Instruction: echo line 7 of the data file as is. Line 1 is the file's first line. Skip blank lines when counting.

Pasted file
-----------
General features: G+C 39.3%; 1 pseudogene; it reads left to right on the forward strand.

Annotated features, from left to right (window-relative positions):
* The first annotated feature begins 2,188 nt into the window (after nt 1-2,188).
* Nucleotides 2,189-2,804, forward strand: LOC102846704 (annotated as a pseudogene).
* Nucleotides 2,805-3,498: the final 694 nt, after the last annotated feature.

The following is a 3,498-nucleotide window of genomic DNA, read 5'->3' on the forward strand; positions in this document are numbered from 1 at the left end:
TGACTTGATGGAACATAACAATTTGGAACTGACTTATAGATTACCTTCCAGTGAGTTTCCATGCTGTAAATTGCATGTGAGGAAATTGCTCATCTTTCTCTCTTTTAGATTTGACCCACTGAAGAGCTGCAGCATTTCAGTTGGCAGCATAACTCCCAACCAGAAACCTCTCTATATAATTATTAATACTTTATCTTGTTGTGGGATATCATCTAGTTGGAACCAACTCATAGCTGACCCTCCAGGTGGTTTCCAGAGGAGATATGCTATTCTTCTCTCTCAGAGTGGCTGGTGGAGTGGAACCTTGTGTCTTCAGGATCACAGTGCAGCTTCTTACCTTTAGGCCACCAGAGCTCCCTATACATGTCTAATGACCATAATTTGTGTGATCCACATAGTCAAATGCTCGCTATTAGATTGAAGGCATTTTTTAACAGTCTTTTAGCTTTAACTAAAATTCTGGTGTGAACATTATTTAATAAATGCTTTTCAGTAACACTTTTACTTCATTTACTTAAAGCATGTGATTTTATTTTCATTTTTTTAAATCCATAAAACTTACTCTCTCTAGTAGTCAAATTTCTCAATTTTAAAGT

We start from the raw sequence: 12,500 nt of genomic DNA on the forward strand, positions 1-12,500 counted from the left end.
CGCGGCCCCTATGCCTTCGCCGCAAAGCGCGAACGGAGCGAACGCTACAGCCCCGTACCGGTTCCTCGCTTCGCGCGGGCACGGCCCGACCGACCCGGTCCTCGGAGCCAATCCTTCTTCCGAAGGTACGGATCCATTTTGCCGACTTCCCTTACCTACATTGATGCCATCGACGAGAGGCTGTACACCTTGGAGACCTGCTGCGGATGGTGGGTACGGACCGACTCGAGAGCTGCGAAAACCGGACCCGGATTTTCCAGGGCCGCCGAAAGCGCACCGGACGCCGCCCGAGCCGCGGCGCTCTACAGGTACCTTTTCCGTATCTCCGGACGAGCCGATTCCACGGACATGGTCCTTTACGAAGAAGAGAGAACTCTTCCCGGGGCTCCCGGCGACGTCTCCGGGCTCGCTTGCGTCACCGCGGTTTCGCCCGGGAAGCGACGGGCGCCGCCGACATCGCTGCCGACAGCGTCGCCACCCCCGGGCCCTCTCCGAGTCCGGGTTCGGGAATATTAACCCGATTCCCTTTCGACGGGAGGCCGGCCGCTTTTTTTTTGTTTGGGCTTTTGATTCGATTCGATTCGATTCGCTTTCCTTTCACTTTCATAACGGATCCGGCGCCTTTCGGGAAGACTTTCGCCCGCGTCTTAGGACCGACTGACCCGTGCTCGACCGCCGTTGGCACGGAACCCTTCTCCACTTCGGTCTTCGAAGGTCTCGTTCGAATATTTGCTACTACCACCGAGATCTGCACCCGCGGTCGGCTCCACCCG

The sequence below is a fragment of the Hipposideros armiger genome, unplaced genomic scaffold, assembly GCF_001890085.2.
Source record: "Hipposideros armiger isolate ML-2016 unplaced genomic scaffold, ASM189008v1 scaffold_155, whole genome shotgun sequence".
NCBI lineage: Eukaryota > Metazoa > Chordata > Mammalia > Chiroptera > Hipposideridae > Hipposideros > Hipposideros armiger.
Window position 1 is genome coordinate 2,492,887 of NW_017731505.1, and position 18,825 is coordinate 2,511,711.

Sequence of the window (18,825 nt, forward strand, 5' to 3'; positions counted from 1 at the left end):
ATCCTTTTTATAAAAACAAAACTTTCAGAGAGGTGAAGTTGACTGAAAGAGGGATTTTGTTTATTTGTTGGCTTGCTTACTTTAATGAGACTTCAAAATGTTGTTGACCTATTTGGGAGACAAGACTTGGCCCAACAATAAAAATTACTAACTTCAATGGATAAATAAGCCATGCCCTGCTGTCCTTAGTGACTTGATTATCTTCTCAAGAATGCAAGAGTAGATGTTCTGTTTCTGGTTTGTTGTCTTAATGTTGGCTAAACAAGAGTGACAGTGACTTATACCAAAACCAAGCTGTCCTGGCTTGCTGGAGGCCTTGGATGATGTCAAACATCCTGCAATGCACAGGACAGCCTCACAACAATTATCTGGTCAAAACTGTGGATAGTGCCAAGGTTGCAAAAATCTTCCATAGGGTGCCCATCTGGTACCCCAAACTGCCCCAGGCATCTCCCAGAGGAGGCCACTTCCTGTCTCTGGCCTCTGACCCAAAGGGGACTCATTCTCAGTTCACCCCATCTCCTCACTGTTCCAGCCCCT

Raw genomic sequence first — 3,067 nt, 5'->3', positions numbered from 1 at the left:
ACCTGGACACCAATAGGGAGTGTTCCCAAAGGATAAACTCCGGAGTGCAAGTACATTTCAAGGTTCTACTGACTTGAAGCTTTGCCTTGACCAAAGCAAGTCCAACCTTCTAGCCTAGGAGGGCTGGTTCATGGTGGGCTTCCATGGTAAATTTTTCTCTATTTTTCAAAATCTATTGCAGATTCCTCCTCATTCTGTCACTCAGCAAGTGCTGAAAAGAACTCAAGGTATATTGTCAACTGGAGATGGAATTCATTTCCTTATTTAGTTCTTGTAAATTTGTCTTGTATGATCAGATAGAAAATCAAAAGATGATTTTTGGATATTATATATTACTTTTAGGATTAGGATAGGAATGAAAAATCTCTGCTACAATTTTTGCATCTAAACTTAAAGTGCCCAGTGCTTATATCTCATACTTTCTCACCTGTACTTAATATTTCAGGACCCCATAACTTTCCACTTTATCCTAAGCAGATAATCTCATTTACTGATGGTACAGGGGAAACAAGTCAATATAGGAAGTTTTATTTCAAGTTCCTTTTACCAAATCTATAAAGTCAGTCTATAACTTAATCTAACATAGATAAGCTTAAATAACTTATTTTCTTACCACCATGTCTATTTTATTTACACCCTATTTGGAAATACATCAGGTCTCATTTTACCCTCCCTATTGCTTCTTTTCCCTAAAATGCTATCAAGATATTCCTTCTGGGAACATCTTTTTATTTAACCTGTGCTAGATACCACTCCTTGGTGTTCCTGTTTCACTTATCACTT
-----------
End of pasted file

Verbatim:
TGACTTGATGGAACATAACAATTTGGAACTGACTTATAGATTACCTTCCAGTGAGTTTCCATGCTGTAAATTGCATGTGAGGAAATTGCTCATCTTTCTCTCTTTTAGATTTGACCCACTGAAGAGCTGCAGCATTTCAGTTGGCAGCATAACTCCCAACCAGAAACCTCTCTATATAATTATTAATACTTTATCTTGTTGTGGGATATCATCTAGTTGGAACCAACTCATAGCTGACCCTCCAGGTGGTTTCCAGAGGAGATATGCTATTCTTCTCTCTCAGAGTGGCTGGTGGAGTGGAACCTTGTGTCTTCAGGATCACAGTGCAGCTTCTTACCTTTAGGCCACCAGAGCTCCCTATACATGTCTAATGACCATAATTTGTGTGATCCACATAGTCAAATGCTCGCTATTAGATTGAAGGCATTTTTTAACAGTCTTTTAGCTTTAACTAAAATTCTGGTGTGAACATTATTTAATAAATGCTTTTCAGTAACACTTTTACTTCATTTACTTAAAGCATGTGATTTTATTTTCATTTTTTTAAATCCATAAAACTTACTCTCTCTAGTAGTCAAATTTCTCAATTTTAAAGT